Measured by the PROMIS Pain Quality - Neuropathic Pain (PQ-Neuro) self-reported questionnaire asking about pain in the past 7 days using a scale of 1=not at all and 5=very much. Higher scores indicate a worse outcome.

Secondary Outcome Measures :
  1. Opioid medication use [ Time Frame: Baseline, 1 week postoperatively ]
    Change in opioid medication use measured by oral morphine equivalents (OMEs) at postoperative week 1 from baseline

  2. Pain Score [ Time Frame: 1 day postoperatively ]
    Measured using the Visual Analogue Scale for pain rated from 0-10, where 0 is no pain and 10 is the worst pain imaginable.

  3. Adverse Events [ Time Frame: 6 weeks ]
    Number of participants to experience sepsis, embolism, wound healing failure, hematomas, or nightmares/hallucinations following surgery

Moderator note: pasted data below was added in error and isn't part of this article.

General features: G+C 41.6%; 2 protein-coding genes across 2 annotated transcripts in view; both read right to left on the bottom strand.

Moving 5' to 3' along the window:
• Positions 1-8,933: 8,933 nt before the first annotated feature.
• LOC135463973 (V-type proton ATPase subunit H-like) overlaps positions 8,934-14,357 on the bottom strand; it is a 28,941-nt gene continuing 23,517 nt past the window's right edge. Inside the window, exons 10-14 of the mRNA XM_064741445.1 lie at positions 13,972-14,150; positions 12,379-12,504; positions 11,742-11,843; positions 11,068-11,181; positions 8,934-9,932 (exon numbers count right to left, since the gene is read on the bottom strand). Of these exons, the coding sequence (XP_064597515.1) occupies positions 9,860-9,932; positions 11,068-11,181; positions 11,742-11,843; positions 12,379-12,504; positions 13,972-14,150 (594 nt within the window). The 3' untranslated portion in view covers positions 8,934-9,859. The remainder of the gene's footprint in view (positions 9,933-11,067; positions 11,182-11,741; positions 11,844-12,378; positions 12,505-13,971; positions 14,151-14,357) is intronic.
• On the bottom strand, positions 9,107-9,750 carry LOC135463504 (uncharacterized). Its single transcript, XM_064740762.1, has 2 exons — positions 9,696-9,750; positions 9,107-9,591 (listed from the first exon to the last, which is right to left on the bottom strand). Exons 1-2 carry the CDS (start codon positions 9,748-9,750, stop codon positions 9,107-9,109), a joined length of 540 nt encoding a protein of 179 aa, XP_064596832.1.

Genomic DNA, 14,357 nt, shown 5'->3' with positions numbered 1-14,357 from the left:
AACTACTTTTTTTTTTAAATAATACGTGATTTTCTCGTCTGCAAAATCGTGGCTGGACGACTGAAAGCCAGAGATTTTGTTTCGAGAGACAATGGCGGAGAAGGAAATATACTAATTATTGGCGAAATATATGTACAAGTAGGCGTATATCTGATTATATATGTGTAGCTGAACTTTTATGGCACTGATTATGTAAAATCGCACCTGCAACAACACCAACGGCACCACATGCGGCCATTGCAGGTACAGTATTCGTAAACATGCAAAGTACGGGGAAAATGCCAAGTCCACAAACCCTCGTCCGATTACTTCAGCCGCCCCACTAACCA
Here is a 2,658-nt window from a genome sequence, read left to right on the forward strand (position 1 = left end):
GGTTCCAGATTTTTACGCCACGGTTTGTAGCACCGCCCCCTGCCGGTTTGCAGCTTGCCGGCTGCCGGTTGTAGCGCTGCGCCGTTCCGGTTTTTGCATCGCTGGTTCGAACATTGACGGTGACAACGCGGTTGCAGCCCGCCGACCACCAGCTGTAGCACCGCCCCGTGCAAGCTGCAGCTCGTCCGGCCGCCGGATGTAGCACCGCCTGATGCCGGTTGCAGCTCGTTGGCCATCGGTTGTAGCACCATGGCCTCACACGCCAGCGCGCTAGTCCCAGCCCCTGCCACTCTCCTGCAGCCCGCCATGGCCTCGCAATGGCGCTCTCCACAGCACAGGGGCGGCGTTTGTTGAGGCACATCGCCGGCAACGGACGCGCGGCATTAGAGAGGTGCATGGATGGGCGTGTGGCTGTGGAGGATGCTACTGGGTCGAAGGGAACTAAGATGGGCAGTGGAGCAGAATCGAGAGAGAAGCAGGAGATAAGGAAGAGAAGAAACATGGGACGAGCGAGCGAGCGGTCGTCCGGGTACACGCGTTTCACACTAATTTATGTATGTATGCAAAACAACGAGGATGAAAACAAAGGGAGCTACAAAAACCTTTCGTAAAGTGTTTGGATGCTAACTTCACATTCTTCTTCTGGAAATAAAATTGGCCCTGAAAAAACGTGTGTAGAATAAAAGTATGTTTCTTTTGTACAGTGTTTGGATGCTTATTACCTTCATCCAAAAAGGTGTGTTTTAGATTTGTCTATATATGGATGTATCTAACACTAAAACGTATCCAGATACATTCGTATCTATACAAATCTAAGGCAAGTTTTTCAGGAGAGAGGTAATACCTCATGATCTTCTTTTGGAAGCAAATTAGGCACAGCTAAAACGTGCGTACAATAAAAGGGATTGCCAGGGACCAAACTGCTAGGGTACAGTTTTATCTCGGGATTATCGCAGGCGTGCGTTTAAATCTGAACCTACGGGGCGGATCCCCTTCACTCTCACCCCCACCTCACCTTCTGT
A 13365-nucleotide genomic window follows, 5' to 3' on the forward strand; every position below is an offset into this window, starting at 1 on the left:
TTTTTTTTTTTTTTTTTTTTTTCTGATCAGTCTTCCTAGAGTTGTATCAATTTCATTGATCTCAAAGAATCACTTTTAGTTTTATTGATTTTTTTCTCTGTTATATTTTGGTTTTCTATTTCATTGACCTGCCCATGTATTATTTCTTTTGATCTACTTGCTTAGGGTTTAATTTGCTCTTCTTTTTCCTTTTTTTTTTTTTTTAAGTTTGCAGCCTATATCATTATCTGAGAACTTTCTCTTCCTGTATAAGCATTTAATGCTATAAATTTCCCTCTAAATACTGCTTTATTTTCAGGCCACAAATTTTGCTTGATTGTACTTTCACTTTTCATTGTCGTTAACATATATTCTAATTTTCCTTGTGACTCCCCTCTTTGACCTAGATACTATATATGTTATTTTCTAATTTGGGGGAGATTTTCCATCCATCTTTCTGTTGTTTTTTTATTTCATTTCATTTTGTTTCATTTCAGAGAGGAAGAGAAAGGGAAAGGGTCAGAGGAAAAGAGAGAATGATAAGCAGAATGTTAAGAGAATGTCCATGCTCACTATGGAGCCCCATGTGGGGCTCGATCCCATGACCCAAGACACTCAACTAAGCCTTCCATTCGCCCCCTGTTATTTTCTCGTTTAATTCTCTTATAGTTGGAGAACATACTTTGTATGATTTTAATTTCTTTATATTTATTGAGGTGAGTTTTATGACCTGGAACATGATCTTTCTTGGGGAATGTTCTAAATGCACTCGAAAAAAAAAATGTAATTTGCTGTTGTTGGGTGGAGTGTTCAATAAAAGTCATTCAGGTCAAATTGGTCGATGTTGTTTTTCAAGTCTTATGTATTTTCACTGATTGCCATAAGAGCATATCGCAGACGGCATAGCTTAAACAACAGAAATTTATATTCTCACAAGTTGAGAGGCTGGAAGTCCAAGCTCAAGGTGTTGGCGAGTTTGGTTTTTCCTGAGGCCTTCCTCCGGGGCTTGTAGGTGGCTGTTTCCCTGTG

Information from the National Library of Medicine

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Ages Eligible for Study:   18 Years and older   (Adult, Older Adult)
Sexes Eligible for Study:   All
Accepts Healthy Volunteers:   No

Inclusion Criteria:

  • Patients with neuropathic pain associated with avulsion injuries following traumatic brachial plexus injuries scheduled for brachial plexus exploration and reconstruction by three senior surgeons at Mayo Clinic (AYS, ATB, RJS):